- Ask your doctor about medicines to prevent travel sickness (these are usually started on a night prior to the travel).
When you fly across time zones, it can take time for your internal body clock to catch up with the local time leading to fatigue. In addition to tiredness, jet lag can also cause an upset stomach and even insomnia and irritability.
Here are some tips for dealing with jet lag:
- Try to adjust your kid’s sleep schedules 2-3 days before departure.
- Get plenty of rest before the trip. If possible, sleep on the flight.
- Dehydration contributes to the side effects of jet lag so make sure your child drinks plenty of water during the flight. Avoid coffee, tea, and other caffeinated beverages.
- On a long flight, try to stretch regularly and even walk up and down the aisles when it’s OK to do so.
- After arrival, encourage kids to be active outside or in brightly lit areas during daylight hours.
- Try to follow local time at your destination (for example, try to keep kids awake until their usual bedtime).
It’s common for kids to experience ear discomfort during a plane’s takeoff and descent caused by rapidly changing air pressure in the middle ear. Encourage kids to swallow, yawn, or, if they’re old enough, chew gum. It may help infants to nurse or suck on a bottle.
A pain reliever (on your doctor’s advice), 30-60 minutes before takeoff or, if it’s a long flight, before landing, might help.
Special Considerations for Travel Abroad
If you’re heading overseas, start preparing well in advance. For instance, it’s important to find out what vaccinations your kids (and even you) might need because:
- Different countries have different risks and therefore different requirements about specific vaccines. Depending on your travel plans and country you are planning to visit, your doctor may recommend that in addition to routine immunizations, your child be vaccinated against: typhoid, yellow fever, Japanese B encephalitis, meningitis etc.
- Most vaccines take time to become effective in your body, so consult your pediatrician well in advance, preferably 4-6 weeks prior.
Also, kids of any age can get malaria so if you’re traveling to a country with a malaria risk, talk to your doctor about preventive antimalarial drugs.
Be sure to take a copy or photo of your child’s immunization records with you if you’re traveling internationally.
- When you pack, include any medicines and other medical supplies you and your family use regularly because they may be hard to find at your destination. Don’t forget inhalers, allergy medication, and any other medicine required by your child (preferably carry a prescription by your doctor).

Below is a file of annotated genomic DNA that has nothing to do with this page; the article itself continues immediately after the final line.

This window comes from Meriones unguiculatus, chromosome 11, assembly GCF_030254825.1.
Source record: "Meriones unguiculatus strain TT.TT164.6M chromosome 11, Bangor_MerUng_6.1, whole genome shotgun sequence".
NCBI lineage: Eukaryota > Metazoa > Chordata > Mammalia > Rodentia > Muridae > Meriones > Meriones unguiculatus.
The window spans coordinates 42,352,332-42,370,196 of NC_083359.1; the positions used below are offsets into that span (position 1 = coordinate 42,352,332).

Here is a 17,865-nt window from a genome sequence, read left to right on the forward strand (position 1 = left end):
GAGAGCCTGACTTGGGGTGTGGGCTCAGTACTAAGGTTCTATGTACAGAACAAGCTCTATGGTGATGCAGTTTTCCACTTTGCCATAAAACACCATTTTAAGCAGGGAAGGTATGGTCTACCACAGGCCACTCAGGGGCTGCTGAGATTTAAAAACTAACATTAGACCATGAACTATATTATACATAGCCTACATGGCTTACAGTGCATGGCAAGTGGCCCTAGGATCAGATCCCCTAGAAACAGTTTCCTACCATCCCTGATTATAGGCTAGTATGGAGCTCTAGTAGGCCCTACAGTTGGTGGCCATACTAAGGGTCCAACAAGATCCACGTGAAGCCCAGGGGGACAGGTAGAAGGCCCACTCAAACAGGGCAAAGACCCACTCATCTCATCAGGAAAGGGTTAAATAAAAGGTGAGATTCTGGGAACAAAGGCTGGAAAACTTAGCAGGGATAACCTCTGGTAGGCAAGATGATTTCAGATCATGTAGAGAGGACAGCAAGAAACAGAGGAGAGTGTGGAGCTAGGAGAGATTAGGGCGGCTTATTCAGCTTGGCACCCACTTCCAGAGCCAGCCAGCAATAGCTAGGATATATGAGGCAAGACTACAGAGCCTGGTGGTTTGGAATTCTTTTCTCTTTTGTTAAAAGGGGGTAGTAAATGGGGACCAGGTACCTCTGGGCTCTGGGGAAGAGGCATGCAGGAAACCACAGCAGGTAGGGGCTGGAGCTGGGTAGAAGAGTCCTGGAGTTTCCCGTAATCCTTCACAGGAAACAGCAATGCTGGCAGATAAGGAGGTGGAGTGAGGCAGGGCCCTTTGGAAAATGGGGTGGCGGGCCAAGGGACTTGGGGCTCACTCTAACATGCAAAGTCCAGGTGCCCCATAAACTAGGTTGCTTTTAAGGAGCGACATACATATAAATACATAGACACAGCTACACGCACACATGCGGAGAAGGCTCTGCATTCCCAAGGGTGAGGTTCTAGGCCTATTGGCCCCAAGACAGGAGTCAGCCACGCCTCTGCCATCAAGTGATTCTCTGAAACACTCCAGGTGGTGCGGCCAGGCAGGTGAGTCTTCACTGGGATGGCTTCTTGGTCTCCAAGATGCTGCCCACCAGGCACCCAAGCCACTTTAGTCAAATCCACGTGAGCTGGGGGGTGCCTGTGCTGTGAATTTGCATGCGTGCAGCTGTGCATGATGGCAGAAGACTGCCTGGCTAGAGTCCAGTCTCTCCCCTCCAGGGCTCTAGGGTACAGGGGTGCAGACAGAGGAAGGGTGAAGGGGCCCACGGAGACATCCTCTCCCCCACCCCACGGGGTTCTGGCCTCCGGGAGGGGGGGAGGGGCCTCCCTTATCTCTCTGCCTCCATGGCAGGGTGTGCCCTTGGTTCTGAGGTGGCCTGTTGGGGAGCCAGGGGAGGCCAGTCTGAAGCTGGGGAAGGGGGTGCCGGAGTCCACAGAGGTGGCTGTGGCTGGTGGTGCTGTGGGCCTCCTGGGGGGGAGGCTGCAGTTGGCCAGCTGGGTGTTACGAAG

- First-aid kit that includes thermometer, antiseptic/antibiotic ointment, bandages/band-aids, antibacterial wipes, anti-itch gel or cream for insect bites and stings, elastic/compression bandage wrap for sprains and strains, and other OTC medications (including for fever, pain, vomiting, loose motions, allergies etc) your doctor may recommend.
- Sun safety: Sunscreen of at least SPF 15 if planning to stay in sun along with sun protective clothing. Sunscreens in children: to use or not ?
- Water safety: Watch kids at all times around any body of water. Because water safety devices ( of appropriate sizes for your kids)— such as life jackets and goggles — may not be available at your destination, consider bringing these from home if you’re planning to spend time on or near water.
- Insect repellent: Especially those containing DEET. Choosing the right mosquito repellent for your kid
- Alcohol-based hand rubs for when soap and clean water aren’t available
- Stay warm if going to cold areas. Cold temperatures can cause serious health problems, especially in infants. Stay dry, and dress them warmly in several layers. Even if going to a relatively warm area, keep one set of warm clothes and rain gear for children.(You never know when weather might change)
- Prevent injuries by keeping an active watch on kids.
Do some research before your trip to find the hospital or medical care facility closest to your destination, particularly if your child has a chronic health condition (carry your child’s detailed medical history including his blood type, doctor’s name and contact no., any long term medication, any allergies etc).
One thing which is an absolute necessity but no one advises is to learn basic CPR ( cardio pulmonary resuscitation) including what to be done for accidental choking. This may sound a bit extreme but mind you it really helps and is life saving when there is no immediate medical care nearby.
And Don’t Forget . . . (this is somehow given least importance in India)
- To buckle up. If possible, carry your child’s car seat along. Infants and toddlers should ride rear-facing until they reach the maximum weight and height limits recommended by the seat’s manufacturer. Kids who have outgrown their forward-facing car seat (usually when they’re between 4 and about 8 years old, but weight and height limits vary) should use a belt-positioning booster seat.
- Travel insurance: Especially when you are travelling abroad.
Therefore before you leave, consult your doctor for all the above information. This advance planning can help make sure that when the time comes, all you’ll have left to do is relax and enjoy your vacation!
Having kids is a reason to travel; not a reason to stop!! – Author unknown
Have a safe and healthy travel !!!
Dr Garima| themoppetsclinic 🙂
- CDC: Travelling safely with infants and children/yellow book-2018